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I-24 MOTION
Testbed for traffic management and automated vehicle technologies

Located on 4 miles of Interstate 24 in Middle Tennessee
Data sharing begins in 2023


About I-24 MOTION

The I-24 Mobility Technology Interstate Observation Network (MOTION) is a four-mile section of I-24 in the Nashville-Davidson County Metropolitan area with 294 ultra-high definition cameras. Those images are converted into a digital model of how every vehicle behaves with unparalleled detail. This is all done anonymously using Artificial Intelligence (AI) trajectory algorithms developed by Vanderbilt University.

Vehicle trajectory data allows us to uncover new insights into how traffic flow influences individual vehicle behavior. This groundbreaking understanding of traffic is more important than ever due to the increasing automation capability of individual vehicles, which are beginning to influence traffic flow through their interactions with conventional vehicles. By unlocking a new understanding of how these vehicles influence traffic, vehicle and infrastructure design can be optimized to reduce traffic concerns in the future to improve safety, air quality, and fuel efficiency.

The purpose of I-24 MOTION is to provide an environment for testing advanced traffic management and automated vehicle technologies in real freeway traffic. Automakers and suppliers are investing billions of dollars in adding connectivity and automation features to vehicles, forever changing safety and mobility. These technologies are often developed in the laboratory or closed-course settings. Testing in traffic captures the variability of real-world conditions and human behavior. Complementary congestion management technologies are being installed by TDOT along this same section of interstate as part of the I-24 SMART Corridor project.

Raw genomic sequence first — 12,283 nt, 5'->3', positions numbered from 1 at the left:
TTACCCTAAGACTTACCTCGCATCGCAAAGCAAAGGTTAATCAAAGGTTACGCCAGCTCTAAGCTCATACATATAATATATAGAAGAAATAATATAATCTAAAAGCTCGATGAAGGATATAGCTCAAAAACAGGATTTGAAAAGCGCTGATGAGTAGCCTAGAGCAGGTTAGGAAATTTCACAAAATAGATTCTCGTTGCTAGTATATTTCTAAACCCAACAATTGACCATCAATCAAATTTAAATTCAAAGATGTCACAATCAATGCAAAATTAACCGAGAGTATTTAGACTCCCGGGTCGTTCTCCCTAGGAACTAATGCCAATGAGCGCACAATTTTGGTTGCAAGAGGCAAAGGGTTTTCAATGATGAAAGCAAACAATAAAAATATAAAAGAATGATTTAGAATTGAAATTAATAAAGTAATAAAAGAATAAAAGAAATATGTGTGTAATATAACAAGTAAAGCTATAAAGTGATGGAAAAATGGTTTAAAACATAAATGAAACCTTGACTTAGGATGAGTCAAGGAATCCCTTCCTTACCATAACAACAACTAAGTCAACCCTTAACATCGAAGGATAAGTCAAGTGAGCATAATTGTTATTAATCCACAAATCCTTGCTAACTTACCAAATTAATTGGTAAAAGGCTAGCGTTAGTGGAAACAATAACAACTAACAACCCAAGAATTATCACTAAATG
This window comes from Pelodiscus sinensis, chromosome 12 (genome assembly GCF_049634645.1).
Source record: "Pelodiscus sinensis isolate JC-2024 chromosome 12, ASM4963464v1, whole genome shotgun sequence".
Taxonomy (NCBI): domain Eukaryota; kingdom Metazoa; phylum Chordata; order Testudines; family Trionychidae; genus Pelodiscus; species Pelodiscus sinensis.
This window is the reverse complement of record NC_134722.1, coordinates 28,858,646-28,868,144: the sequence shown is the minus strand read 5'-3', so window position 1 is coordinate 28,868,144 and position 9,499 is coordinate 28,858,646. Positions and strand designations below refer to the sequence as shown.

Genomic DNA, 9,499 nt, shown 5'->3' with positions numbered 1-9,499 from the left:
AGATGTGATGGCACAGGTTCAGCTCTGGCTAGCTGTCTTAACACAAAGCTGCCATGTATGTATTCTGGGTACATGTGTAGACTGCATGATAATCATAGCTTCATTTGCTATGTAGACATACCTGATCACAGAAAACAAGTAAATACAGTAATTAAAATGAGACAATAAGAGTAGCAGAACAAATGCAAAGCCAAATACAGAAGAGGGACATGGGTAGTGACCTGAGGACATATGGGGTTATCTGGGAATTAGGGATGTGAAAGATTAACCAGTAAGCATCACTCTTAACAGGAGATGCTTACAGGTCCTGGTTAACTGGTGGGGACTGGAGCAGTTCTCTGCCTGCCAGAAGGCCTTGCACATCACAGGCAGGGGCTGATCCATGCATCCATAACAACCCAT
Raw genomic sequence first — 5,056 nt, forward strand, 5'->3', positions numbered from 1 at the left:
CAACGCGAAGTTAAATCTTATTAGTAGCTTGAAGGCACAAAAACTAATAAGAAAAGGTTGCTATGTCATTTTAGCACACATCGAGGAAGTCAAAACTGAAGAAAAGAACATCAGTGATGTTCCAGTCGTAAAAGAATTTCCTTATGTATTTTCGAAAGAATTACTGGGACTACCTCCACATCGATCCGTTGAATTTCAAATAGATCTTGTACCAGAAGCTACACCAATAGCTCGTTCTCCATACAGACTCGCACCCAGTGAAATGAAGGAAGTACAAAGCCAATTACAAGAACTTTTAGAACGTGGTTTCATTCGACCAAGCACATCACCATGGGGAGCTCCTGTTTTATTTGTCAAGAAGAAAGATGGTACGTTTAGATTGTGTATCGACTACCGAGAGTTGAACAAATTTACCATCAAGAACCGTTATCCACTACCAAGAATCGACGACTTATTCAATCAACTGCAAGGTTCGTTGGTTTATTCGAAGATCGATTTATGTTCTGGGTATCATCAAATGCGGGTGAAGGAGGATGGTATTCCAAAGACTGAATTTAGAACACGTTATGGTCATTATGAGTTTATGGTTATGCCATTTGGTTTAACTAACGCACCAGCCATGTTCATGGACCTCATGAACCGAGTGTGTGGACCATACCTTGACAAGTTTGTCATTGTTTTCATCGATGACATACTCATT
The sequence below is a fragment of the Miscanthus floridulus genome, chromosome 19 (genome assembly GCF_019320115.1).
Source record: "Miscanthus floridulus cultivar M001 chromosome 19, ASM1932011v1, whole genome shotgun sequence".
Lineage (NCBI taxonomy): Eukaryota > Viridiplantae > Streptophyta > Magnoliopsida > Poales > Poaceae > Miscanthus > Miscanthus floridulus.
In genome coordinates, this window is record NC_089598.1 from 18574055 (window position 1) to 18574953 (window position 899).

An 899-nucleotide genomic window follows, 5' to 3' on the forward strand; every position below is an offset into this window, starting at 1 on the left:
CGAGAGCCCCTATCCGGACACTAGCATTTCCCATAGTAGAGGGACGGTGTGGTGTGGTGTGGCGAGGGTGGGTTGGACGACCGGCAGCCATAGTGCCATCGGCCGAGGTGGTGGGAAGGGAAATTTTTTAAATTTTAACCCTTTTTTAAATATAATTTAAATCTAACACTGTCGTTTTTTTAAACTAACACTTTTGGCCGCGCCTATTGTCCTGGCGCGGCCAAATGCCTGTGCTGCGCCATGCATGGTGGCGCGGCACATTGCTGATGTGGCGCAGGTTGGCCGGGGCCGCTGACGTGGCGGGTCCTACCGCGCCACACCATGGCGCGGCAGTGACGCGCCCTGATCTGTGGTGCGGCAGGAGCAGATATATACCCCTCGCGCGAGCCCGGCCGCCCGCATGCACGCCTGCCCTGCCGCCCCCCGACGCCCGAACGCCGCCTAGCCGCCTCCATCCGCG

Using the information gathered on this testbed, I-24 MOTION will provide insights to allow the industry to build better products and allow TDOT to better understand how to make the most out of these products for managing infrastructure assets. The first testbed user is the U.S. Department of Energy’s sponsored research with the CIRCLES Consortium, which is studying the possibility of smoothing traffic by introducing vehicles equipped with advanced driver-assist systems. 

Timeline

  • 2018 – testbed needs and strategy established
  • 2019 – camera technology pilot
  • 2020 – construction of 3-pole ”validation system” to study design and feasibility
  • 2021 – design and build begins for full system
  • July 2022 – installation of Vanderbilt, TDOT 'I-24 MOTION' cameras nears completion
  • Nov. 2022 – construction completes and testbed becomes operational
  • Nov. 14-18, 2022 – CIRLCES experiment on I-24 MOTION

Experimentation: CIRCLES test on I-24 MOTION

The CIRCLES Consortium, consisting of Vanderbilt University, UC Berkeley, Temple University and Rutgers University-Camden, in coordination with Nissan North America and the Tennessee Department of Transportation, concluded a five-day open-track experiment on Nov. 18. Researchers tested an AI-powered cruise control system designed to increase fuel savings and ease traffic using 100 specially equipped Nissan Rogue vehicles. 

The experiment—which ran from Nov. 14 through Nov. 18 on the I-24 MOTION testbed—is based on the results from an earlier, closed-track study where a single smart vehicle smoothed human-caused traffic congestion, leading to significant fuel savings. A single AI-equipped vehicle could influence the speed and driving behavior of up to 20 surrounding cars, causing a kind of positive ripple effect in day-to-day traffic.

On November 16 alone, I-24 MOTION testbed recorded a total of 143,010 miles driven and 3,780 hours of driving. The data from the testbed, combined with vehicle energy models developed in the CIRCLES project, provided an estimation of the fuel consumption of the whole traffic flow during those hours. “The concept we are hoping to demonstrate is that by leveraging this new traffic system to collect data and estimate traffic and applying artificial intelligence technology to existing cruise control systems, we can ease traffic jams and improve fuel economy,” the CIRCLES team said in a joint statement.